A city unprepared. Even for bird droppings.

The last time it snowed sort of heavily in Rome was in February 2012 and for weeks afterwards Romans, who love to complain about whomever it is who is governing them (or trying to? or pretending to?), were carrying on about how the city was unprepared and didn’t have proper snow equipment. This was ridiculous. Why a city strapped for funds where a snowfall deserving of that name happens about every 25 years should spend money on snowplows and so forth just doesn’t make sense. Shovels, road salt, yes. But heavy snow removal equipment. No way.

But when millions of birds nest in your city’s 400,000 trees every fall and winter and rain sticky-icky birdshit all over sidewalks, roads, cars, benches, garbage cans and so forth, a bit of pre-planning might be in order. Rumors are now circulating that the bird droppings could be dangerous and some of the birds may carry TB or other diseases, but experts say this is not the case. But as the events of recent weeks have shown, it is a problem, and one that needs to be dealt with.

Planning, as anyone who has lived here at length knows, is not part of the Roman DNA, something most Romans and other Italians are the first to say. (If you know Italian, read Sergio Rizzo in Corriere della Sera on January 3.


If you are lucky, the Rome city administration will react AFTER an emergency so that maybe the next time, disaster will not strike. But there are no guarantees this will happen. Generally, it takes years – decades – for a problem to be dealt with. That is, if it is ever dealt with. This is the capital of Italy, one of the world’s major countries, a major tourist destination and possibly the largest single repository of any city of the treasures of Western civilization. And yet…. And yet.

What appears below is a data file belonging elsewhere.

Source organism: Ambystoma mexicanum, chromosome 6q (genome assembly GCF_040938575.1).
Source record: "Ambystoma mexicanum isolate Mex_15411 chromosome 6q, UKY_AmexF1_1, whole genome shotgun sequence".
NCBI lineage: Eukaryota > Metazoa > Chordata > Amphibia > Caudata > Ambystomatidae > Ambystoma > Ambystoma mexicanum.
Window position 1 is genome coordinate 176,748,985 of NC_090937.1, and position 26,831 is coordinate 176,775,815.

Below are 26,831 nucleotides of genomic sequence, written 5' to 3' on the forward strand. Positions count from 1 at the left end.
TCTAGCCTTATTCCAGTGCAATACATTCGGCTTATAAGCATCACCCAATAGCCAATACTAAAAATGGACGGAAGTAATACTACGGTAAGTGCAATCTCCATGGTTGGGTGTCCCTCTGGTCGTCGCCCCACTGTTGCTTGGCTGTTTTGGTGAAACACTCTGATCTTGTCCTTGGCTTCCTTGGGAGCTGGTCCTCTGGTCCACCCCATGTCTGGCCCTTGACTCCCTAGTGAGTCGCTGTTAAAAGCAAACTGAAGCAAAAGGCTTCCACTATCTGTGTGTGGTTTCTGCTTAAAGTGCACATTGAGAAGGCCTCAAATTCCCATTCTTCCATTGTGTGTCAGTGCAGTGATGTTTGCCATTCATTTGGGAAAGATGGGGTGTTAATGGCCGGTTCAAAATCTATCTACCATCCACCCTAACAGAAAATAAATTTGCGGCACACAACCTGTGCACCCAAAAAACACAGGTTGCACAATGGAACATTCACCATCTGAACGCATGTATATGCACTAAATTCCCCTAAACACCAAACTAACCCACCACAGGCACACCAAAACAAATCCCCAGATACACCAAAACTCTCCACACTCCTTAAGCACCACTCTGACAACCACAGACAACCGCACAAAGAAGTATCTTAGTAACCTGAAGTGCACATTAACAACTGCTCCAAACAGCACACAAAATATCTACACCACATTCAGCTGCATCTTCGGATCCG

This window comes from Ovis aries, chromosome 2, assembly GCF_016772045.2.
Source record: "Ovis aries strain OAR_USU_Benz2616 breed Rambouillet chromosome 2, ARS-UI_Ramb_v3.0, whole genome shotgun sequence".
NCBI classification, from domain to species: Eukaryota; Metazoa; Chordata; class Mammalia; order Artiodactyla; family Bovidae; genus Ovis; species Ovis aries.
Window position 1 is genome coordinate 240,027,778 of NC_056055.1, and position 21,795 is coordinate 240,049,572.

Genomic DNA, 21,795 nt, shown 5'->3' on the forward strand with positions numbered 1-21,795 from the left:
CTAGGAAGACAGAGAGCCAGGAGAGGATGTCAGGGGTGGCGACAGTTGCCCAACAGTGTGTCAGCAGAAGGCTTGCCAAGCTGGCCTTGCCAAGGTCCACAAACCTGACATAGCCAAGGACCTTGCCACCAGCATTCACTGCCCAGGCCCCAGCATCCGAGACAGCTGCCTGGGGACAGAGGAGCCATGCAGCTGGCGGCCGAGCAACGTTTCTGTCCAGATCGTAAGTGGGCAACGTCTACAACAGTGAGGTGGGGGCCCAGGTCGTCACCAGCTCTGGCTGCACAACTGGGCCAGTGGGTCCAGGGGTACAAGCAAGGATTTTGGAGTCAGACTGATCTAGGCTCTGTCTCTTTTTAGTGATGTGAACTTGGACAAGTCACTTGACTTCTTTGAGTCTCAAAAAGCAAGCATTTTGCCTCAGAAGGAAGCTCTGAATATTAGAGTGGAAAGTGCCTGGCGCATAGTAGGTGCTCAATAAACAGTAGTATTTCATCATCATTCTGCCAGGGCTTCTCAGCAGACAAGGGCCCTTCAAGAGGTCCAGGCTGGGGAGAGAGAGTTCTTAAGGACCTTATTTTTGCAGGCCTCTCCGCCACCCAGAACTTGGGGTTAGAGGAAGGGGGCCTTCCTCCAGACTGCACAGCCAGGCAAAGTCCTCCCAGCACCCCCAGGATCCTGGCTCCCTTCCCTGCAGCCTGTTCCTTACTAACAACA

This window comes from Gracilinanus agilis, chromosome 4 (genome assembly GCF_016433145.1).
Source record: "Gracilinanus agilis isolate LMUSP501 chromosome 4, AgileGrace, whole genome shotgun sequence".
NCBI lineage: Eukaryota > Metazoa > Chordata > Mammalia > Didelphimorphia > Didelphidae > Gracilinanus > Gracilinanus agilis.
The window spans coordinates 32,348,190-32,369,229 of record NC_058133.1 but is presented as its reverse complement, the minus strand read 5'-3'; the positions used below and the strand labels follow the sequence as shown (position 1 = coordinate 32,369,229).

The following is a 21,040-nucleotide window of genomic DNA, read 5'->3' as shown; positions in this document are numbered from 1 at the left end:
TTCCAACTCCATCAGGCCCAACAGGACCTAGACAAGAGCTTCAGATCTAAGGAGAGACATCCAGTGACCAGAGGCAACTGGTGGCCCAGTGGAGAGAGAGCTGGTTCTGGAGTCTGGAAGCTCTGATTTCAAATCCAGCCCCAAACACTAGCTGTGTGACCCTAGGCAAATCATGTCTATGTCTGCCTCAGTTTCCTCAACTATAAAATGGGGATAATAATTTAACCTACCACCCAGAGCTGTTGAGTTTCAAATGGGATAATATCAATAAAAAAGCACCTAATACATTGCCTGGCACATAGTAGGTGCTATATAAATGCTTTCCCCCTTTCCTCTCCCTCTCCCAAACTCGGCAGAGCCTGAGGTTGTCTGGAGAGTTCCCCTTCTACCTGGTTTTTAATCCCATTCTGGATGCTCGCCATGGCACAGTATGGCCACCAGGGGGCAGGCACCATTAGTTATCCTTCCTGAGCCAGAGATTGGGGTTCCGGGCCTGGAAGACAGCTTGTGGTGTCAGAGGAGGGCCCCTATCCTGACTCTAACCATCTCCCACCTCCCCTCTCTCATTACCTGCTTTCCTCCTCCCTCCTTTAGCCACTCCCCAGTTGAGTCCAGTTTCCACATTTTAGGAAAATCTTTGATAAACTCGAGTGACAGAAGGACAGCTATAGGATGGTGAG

Getting rid of the birds – attracted by the warmth of the city on their migratory flights who knows where −  might be difficult; reportedly, all sorts of acoustic dissuaders have been tried and have proved unsuccessful. We certainly wat neither to kill them nor to get rid forcibly of the leaves on the trees they favor. Also, seeing a few of those wonderful murmurizations in the evening sky every year is enough to warm the human heart. However, how about a bit of pre-planing by the city and its sanitation department.

Over the last couple of weeks, on more than one occasion, the bird droppings – called guano by the press although I am not sure this is an Italian word – have  mixed with winter rain and falling autumn leaves to create a hazardous situation on the Lungotevere highways that flank the Tiber River on both sides. http://www.ilmessaggero.it/roma/cronaca/roma_guano_ancora_emergenza_liquame_alberi-1461127.html

There have been accidents for motorists and, above all, motorcyclists. And yet on the last occasion, on January 2, one part of one of those highways – essential city arteries, mind you– had to be closed for NINE hours. What about getting sanitation teams out there before the rain or when it starts. How about getting them to hose down the cars in the areas, and the park benches, and the manholes, and the steps leading down to the river? AMA, as Rizzo points out, has 8000 people working for it and surely some of them could be rounded up in the mornings, or when the rain starts to get out and do their job which is cleaning the city streets. I don’t blame the workers themselves (although, who knows, maybe there is a union person somewhere who says cleaning up guano is not part of an AMA worker’s job description) but those higer up who are in charge of daily organization.


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